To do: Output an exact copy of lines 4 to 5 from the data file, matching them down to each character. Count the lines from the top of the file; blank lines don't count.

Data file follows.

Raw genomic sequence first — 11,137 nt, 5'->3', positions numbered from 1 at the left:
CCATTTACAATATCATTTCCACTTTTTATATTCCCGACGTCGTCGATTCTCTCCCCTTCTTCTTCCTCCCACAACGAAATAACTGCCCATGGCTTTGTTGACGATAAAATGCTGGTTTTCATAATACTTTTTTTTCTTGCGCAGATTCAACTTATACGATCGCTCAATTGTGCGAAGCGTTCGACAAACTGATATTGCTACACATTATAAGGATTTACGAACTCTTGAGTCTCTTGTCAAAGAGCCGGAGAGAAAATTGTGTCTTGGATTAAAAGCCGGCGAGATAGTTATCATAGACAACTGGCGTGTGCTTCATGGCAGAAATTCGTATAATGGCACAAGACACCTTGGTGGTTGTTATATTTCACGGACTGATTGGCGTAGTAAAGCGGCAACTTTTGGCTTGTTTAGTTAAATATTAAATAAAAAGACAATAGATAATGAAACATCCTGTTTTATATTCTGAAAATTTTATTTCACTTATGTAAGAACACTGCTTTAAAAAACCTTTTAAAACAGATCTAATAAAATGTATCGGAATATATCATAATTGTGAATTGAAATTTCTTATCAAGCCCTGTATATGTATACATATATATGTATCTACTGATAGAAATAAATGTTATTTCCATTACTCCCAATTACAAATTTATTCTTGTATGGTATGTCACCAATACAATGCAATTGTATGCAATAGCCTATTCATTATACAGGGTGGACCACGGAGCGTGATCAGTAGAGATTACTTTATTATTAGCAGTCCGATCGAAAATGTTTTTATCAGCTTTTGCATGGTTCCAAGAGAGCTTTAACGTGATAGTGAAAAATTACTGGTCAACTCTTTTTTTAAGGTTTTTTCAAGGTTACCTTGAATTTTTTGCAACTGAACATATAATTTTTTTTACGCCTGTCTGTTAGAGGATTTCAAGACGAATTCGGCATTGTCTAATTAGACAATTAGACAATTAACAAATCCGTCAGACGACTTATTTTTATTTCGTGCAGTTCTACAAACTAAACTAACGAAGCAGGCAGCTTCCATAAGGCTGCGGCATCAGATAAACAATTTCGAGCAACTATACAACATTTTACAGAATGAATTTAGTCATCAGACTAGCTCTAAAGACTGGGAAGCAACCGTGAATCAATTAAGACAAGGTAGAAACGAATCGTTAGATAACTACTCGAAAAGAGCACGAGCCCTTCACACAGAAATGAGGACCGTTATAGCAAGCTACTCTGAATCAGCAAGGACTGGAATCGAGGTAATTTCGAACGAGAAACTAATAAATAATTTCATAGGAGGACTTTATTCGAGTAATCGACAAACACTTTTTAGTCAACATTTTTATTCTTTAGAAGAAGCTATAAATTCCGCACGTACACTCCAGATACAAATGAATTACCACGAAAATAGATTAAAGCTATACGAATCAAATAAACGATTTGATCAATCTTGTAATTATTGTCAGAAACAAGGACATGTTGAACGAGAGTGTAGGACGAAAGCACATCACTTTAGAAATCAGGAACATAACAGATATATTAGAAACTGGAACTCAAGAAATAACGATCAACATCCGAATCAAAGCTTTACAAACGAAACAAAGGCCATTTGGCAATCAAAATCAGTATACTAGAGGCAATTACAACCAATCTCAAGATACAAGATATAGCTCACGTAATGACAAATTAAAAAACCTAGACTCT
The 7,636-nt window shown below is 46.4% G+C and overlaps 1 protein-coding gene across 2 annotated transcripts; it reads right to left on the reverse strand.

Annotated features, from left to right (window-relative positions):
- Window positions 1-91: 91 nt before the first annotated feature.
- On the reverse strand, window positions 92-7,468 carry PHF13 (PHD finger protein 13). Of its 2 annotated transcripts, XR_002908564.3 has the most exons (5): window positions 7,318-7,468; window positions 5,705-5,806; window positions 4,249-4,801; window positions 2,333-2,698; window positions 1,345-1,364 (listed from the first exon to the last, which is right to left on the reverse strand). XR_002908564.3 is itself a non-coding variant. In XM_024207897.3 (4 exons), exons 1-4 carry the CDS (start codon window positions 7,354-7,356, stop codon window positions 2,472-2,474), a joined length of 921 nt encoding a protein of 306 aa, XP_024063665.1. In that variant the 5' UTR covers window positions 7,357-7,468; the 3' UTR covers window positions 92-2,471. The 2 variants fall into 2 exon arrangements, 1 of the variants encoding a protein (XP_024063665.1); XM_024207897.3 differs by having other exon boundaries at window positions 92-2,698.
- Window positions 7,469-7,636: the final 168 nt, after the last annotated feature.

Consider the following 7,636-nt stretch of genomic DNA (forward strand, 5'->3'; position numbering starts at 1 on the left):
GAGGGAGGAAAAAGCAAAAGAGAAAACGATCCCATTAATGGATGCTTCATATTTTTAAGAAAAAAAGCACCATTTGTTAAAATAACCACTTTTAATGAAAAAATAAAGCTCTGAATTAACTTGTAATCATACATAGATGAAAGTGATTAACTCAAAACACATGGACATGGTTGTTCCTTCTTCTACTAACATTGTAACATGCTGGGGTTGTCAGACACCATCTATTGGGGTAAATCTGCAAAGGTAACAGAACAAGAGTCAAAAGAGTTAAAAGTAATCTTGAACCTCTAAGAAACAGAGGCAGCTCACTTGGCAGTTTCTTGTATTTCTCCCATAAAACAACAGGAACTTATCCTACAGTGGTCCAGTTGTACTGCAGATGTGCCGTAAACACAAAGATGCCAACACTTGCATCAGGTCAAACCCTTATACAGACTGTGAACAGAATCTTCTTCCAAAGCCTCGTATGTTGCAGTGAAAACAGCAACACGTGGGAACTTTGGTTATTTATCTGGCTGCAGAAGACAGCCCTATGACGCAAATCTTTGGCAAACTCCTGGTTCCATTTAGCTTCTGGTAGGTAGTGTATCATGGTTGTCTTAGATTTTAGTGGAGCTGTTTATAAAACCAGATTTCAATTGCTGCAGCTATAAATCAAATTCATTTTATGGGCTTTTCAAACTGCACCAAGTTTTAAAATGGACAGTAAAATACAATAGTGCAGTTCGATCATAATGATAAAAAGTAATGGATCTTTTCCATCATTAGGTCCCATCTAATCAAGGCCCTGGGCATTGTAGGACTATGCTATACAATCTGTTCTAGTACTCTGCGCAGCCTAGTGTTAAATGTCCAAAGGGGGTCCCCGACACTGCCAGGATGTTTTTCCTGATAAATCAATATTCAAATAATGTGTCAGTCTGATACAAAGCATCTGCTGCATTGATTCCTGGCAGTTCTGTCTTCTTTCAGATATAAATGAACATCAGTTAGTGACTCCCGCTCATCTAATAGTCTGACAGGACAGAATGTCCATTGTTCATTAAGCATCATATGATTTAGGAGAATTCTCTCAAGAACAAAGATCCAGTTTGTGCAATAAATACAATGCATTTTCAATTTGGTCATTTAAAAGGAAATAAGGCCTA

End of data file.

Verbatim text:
Annotated features, from left to right (window-relative positions):
- Window positions 1-91: 91 nt before the first annotated feature.